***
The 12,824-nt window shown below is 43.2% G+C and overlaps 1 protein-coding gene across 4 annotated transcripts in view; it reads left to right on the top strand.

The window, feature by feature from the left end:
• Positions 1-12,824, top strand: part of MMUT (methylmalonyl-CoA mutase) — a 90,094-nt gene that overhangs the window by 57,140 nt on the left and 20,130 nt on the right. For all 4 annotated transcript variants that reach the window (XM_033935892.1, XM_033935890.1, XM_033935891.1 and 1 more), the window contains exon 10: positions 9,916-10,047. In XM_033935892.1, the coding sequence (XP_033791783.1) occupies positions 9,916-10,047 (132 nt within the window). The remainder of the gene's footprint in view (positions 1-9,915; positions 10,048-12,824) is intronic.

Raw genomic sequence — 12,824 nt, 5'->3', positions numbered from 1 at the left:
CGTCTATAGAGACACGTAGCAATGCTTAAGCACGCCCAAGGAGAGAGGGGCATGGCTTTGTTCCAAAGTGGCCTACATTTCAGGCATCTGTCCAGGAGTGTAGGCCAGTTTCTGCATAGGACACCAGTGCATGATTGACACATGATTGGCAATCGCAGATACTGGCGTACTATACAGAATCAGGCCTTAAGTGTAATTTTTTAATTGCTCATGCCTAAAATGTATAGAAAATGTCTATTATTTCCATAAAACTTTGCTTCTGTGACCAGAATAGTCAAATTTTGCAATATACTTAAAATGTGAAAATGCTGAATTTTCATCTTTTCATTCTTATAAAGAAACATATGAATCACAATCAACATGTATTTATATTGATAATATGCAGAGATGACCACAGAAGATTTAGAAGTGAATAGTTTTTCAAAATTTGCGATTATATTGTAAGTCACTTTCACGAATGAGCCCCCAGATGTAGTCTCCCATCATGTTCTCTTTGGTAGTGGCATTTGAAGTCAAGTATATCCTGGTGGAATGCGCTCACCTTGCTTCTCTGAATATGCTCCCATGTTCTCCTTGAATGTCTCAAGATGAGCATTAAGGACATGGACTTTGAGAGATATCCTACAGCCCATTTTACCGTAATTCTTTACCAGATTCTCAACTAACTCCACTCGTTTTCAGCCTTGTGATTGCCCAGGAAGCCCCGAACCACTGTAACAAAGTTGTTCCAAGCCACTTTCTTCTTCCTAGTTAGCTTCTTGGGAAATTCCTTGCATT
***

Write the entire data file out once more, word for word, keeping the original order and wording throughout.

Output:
The 12,824-nt window shown below is 43.2% G+C and overlaps 1 protein-coding gene across 4 annotated transcripts in view; it reads left to right on the top strand.

The window, feature by feature from the left end:
• Positions 1-12,824, top strand: part of MMUT (methylmalonyl-CoA mutase) — a 90,094-nt gene that overhangs the window by 57,140 nt on the left and 20,130 nt on the right. For all 4 annotated transcript variants that reach the window (XM_033935892.1, XM_033935890.1, XM_033935891.1 and 1 more), the window contains exon 10: positions 9,916-10,047. In XM_033935892.1, the coding sequence (XP_033791783.1) occupies positions 9,916-10,047 (132 nt within the window). The remainder of the gene's footprint in view (positions 1-9,915; positions 10,048-12,824) is intronic.

Raw genomic sequence — 12,824 nt, 5'->3', positions numbered from 1 at the left:
CGTCTATAGAGACACGTAGCAATGCTTAAGCACGCCCAAGGAGAGAGGGGCATGGCTTTGTTCCAAAGTGGCCTACATTTCAGGCATCTGTCCAGGAGTGTAGGCCAGTTTCTGCATAGGACACCAGTGCATGATTGACACATGATTGGCAATCGCAGATACTGGCGTACTATACAGAATCAGGCCTTAAGTGTAATTTTTTAATTGCTCATGCCTAAAATGTATAGAAAATGTCTATTATTTCCATAAAACTTTGCTTCTGTGACCAGAATAGTCAAATTTTGCAATATACTTAAAATGTGAAAATGCTGAATTTTCATCTTTTCATTCTTATAAAGAAACATATGAATCACAATCAACATGTATTTATATTGATAATATGCAGAGATGACCACAGAAGATTTAGAAGTGAATAGTTTTTCAAAATTTGCGATTATATTGTAAGTCACTTTCACGAATGAGCCCCCAGATGTAGTCTCCCATCATGTTCTCTTTGGTAGTGGCATTTGAAGTCAAGTATATCCTGGTGGAATGCGCTCACCTTGCTTCTCTGAATATGCTCCCATGTTCTCCTTGAATGTCTCAAGATGAGCATTAAGGACATGGACTTTGAGAGATATCCTACAGCCCATTTTACCGTAATTCTTTACCAGATTCTCAACTAACTCCACTCGTTTTCAGCCTTGTGATTGCCCAGGAAGCCCCGAACCACTGTAACAAAGTTGTTCCAAGCCACTTTCTTCTTCCTAGTTAGCTTCTTGGGAAATTCCTTGCATT